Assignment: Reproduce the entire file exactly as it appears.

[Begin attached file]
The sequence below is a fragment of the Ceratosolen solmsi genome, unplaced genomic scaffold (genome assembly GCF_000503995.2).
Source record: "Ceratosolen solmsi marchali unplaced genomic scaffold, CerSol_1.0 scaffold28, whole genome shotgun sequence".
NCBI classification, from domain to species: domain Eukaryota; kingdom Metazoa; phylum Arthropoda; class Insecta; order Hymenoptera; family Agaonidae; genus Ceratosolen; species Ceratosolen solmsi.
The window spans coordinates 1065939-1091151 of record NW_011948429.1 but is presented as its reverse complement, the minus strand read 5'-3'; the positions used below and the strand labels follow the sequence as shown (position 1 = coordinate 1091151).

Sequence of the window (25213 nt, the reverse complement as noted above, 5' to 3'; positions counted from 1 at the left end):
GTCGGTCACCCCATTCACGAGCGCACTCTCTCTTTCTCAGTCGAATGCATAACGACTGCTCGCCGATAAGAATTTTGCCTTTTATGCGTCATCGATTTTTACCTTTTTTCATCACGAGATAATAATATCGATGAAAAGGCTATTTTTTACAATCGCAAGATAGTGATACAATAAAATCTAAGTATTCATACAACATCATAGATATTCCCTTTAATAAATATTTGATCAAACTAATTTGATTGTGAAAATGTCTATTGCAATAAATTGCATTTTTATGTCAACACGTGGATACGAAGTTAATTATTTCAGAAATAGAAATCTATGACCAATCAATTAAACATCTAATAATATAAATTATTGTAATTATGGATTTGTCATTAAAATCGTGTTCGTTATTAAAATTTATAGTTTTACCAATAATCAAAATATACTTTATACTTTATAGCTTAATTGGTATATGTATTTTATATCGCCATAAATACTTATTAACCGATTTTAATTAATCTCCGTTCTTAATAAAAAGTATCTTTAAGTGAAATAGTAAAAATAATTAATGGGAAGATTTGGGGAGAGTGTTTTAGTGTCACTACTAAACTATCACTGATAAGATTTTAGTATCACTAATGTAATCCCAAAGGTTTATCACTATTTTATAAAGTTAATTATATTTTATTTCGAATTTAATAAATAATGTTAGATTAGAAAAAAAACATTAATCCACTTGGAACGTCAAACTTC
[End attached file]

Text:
The sequence below is a fragment of the Ceratosolen solmsi genome, unplaced genomic scaffold (genome assembly GCF_000503995.2).
Source record: "Ceratosolen solmsi marchali unplaced genomic scaffold, CerSol_1.0 scaffold28, whole genome shotgun sequence".
NCBI classification, from domain to species: domain Eukaryota; kingdom Metazoa; phylum Arthropoda; class Insecta; order Hymenoptera; family Agaonidae; genus Ceratosolen; species Ceratosolen solmsi.
The window spans coordinates 1065939-1091151 of record NW_011948429.1 but is presented as its reverse complement, the minus strand read 5'-3'; the positions used below and the strand labels follow the sequence as shown (position 1 = coordinate 1091151).

Sequence of the window (25213 nt, the reverse complement as noted above, 5' to 3'; positions counted from 1 at the left end):
GTCGGTCACCCCATTCACGAGCGCACTCTCTCTTTCTCAGTCGAATGCATAACGACTGCTCGCCGATAAGAATTTTGCCTTTTATGCGTCATCGATTTTTACCTTTTTTCATCACGAGATAATAATATCGATGAAAAGGCTATTTTTTACAATCGCAAGATAGTGATACAATAAAATCTAAGTATTCATACAACATCATAGATATTCCCTTTAATAAATATTTGATCAAACTAATTTGATTGTGAAAATGTCTATTGCAATAAATTGCATTTTTATGTCAACACGTGGATACGAAGTTAATTATTTCAGAAATAGAAATCTATGACCAATCAATTAAACATCTAATAATATAAATTATTGTAATTATGGATTTGTCATTAAAATCGTGTTCGTTATTAAAATTTATAGTTTTACCAATAATCAAAATATACTTTATACTTTATAGCTTAATTGGTATATGTATTTTATATCGCCATAAATACTTATTAACCGATTTTAATTAATCTCCGTTCTTAATAAAAAGTATCTTTAAGTGAAATAGTAAAAATAATTAATGGGAAGATTTGGGGAGAGTGTTTTAGTGTCACTACTAAACTATCACTGATAAGATTTTAGTATCACTAATGTAATCCCAAAGGTTTATCACTATTTTATAAAGTTAATTATATTTTATTTCGAATTTAATAAATAATGTTAGATTAGAAAAAAAACATTAATCCACTTGGAACGTCAAACTTC